I read a lot of romance this year, by a lot of different authors, possibly because I am studying my doctorate and so was seeking the very best kind of comfort reading as an antidote to all the academia I was ploughing through. Nonetheless, the three top romance books I read this year were all by the Australian author, Anne Gracie. Such lightness and deftness of touch, such wit and warmth, such sparkling dialogue - she never disappoints. 


Best Contemporary Romance

I didn’t read any this year – I wonder why?


Best Non-Fiction

Napoleon & Josephine: An Improbable Marriage by Evangeline Bruce

An utterly engrossing and illuminating look at Napoleon and his Empress, this thick tome is as readable as any novel. I went it to it understanding nothing about Napoleon and his rise and fall, and came away feeling I understood everything.


1812: Napoleon’s Fatal March on Moscow by Adam Zamoyski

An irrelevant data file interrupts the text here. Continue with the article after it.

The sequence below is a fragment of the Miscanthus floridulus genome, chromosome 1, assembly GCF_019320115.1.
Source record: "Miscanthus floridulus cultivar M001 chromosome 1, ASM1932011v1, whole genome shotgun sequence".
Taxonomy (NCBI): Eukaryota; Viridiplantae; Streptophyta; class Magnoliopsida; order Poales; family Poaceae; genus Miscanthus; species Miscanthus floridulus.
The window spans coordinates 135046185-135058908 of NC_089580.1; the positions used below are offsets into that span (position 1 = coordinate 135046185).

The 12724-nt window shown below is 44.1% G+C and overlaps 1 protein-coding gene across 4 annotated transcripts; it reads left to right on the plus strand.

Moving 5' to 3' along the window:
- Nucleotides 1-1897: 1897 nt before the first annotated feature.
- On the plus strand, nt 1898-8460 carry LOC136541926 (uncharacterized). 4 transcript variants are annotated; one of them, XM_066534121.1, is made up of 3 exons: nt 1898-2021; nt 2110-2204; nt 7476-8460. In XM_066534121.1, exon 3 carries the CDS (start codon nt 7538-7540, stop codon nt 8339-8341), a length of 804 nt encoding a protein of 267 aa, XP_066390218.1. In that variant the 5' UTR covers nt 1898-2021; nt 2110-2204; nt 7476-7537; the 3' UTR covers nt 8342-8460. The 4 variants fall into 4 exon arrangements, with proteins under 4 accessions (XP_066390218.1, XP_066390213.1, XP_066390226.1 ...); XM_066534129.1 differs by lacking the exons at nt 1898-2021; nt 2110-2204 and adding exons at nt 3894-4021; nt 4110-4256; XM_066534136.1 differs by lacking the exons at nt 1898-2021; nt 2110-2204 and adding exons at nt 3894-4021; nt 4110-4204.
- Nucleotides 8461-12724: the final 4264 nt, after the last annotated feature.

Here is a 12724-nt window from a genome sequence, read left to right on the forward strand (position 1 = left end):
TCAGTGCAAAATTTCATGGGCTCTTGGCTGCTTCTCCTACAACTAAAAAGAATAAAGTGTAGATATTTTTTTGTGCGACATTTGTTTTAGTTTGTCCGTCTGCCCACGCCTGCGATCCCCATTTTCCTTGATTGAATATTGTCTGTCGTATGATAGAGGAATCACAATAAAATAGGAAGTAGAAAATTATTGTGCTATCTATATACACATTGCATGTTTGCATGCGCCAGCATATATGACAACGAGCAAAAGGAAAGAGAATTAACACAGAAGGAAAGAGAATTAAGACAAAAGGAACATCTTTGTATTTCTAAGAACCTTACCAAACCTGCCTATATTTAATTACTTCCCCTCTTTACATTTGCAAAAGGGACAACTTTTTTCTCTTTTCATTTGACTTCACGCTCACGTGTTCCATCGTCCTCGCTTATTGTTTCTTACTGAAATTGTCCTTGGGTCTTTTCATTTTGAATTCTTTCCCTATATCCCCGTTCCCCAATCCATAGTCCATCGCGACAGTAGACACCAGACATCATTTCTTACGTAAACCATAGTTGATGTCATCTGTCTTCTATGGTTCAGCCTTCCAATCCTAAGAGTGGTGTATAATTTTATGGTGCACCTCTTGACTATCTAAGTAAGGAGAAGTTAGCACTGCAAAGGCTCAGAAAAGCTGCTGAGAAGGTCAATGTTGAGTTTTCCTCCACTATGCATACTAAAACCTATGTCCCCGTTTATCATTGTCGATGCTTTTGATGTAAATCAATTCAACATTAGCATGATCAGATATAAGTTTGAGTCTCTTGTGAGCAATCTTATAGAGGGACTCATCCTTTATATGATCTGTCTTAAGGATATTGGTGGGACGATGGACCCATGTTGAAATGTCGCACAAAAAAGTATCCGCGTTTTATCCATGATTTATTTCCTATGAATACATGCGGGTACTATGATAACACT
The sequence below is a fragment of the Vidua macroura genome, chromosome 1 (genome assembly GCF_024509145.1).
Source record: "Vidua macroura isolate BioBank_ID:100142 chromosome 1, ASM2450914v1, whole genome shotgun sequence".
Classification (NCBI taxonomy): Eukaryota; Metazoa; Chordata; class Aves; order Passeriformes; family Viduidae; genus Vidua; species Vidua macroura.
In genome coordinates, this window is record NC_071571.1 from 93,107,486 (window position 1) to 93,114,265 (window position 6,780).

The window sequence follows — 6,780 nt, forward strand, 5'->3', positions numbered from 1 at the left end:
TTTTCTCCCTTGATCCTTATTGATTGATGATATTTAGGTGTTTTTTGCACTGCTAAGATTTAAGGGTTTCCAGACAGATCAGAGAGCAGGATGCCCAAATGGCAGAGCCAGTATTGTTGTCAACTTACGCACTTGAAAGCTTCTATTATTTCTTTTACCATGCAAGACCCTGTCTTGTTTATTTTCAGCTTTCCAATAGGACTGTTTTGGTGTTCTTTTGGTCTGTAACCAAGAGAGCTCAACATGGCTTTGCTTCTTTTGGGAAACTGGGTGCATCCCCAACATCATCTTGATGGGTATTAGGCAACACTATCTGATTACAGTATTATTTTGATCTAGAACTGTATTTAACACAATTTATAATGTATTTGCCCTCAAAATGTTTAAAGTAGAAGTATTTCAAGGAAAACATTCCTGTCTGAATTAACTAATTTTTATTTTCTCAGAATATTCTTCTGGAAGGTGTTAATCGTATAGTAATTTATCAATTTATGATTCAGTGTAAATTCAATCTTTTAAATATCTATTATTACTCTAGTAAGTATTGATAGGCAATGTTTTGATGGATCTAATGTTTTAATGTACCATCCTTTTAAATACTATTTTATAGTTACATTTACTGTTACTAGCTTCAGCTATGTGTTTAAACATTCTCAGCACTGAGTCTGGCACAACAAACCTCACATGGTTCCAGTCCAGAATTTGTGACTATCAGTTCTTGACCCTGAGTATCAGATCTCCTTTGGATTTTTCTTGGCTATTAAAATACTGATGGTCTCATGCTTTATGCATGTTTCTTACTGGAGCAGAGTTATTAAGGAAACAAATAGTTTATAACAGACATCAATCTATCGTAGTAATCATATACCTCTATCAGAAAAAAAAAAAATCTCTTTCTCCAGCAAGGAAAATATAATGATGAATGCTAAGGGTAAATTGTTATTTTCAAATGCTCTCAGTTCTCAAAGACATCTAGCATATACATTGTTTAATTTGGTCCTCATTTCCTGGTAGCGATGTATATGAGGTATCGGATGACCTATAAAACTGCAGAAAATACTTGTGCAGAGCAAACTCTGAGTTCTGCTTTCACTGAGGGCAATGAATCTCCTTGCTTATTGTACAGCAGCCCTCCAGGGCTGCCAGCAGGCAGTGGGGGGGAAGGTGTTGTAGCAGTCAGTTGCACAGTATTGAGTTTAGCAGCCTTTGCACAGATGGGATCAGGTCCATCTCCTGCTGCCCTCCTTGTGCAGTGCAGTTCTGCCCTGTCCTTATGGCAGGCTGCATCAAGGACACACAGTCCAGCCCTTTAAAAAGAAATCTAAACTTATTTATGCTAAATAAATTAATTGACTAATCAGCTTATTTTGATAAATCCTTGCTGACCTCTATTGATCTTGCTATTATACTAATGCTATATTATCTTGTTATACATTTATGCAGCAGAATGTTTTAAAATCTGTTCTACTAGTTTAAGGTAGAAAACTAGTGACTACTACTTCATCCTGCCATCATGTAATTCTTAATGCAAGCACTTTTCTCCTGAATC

Looking at the single year of 1812 - and drawing on thousands of first-hand accounts from both sides - this brilliant book looks at each step of Napoleon’s march on Russia and his disastrous retreat. Utterly compelling, shocking and fascinating. 



I need to make a disclaimer, of course:
1) My choice is utterly and unashamedly subjective
2) I know many of these writers, and am lucky enough to call some of them my friends. One of them is even my sister! Regardless of whether they’re friends or family, I still absolutely loved their works, though, and hope you will too.
3) Many thanks to the publishers and writers who sent me books this year– I’m sorry if I haven’t read those books yet and I will try to get to them. My reading choices are prompted purely by my own selfish pleasure and so sometimes I don’t read the books I should!
4) This means, of course, that there are many absolutely wonderful books out there which I haven’t yet discovered. I hope that I shall soon. 


You may enjoying reading my interviews with some of the above authors:






PLEASE LEAVE A COMMENT, I LOVE TO KNOW WHAT YOU THINK